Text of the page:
How to understand if your software team fails to follow best practices in communication and development? Here is a generic list of bad practices that accumulate troubles:
- Tasks are distributed and communicated in private chats or orally without leaving any traces on paper.
- No CI/CD. Thus app builds are sent manually upon a manager’s request instead of automatically via pipeline. As a result, some features don’t make it to the release.
- No documentation. IT teams send oral instructions and explanations to each other without effective knowledge management.
- Lack of observability. Thus, the team learns about production failures from users’ complaints because the system has no configured monitoring.
- Long feedback loop. IT teams wait a long time to develop a feature only to discover that they didn’t understand the feature specifications.
- Poor tasks estimations. Thus the team can’t provide reliable deadlines.
Lack of proper infrastructure cost planning and management
“Any system has a risk of failure. The bigger the system, the more tangible the risk, as the growing number of operations means a growing number of things to go wrong.”
Customer base and load on infrastructure are positively related. Business growth without proper management of monthly expenses on SaaS, PaaS, and IaaS services leads to unoptimized resource consumption.
Optimizing infrastructure costs can be a tricky task. DevOps engineers are focusing on either improving performance or cutting costs. It’s flipping all the time, and you need to find a balance between effectiveness and cost benefits.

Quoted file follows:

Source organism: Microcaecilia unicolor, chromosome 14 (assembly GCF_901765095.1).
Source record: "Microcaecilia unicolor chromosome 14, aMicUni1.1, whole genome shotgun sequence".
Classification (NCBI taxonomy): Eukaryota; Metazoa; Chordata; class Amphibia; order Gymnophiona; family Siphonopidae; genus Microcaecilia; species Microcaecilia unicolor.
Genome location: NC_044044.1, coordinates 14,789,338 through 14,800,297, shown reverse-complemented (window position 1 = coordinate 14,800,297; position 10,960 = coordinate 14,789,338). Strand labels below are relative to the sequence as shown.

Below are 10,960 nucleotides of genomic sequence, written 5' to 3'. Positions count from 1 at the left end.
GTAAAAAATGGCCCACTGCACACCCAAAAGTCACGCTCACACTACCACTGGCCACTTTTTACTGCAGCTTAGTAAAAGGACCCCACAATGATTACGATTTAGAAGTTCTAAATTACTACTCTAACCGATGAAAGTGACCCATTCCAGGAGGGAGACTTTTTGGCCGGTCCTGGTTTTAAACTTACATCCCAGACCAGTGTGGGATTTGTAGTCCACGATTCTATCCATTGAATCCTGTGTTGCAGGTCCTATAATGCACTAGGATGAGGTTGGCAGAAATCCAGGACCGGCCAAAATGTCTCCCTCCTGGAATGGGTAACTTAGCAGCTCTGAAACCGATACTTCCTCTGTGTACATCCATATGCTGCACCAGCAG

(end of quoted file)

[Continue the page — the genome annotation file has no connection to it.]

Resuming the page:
- Improper networks and connectivity
- Lack of efficient data storage architectures
- Compute management and provisioning
- Data acquisition problems
- Lack of some powerful computing platforms
At the same time, without proper infrastructure management, the following issues may occur:
From our experience of working with large-scale IT projects, the above mismanagements occur in monthly expenses ranging from $500-$20,000 depending on the severity of the situation and project size.
For example, companies in early stages without IaC practices create an environment where some developers can quickly launch VMs or services and later forget about them until the bill arrives. In contrast, companies in mature stages face expenses that don’t root in only one problem and require a long-term approach to optimizing infrastructure. The most prominent example is one of our clients — Veeqo, an inventory and shipping platform for e-commerce. You can read a comprehensive case study here.
To wrap up,
95% of problems can be fixed with proper communication and development processes. Since 2004, we’ve worked on dozens of highly-loaded IT projects and have come up with practical ways to mitigate risks, adequately plan project scopes, and build a corporate culture of rock stars. Although Mad Devs has a long journey ahead of us, we’ve started documenting our knowledge to share with companies that face similar challenges.
In this article, we’ve summarized a very generic list of common reasons why your software projects are late and exceed initial budgets. We hope you’ve found them helpful.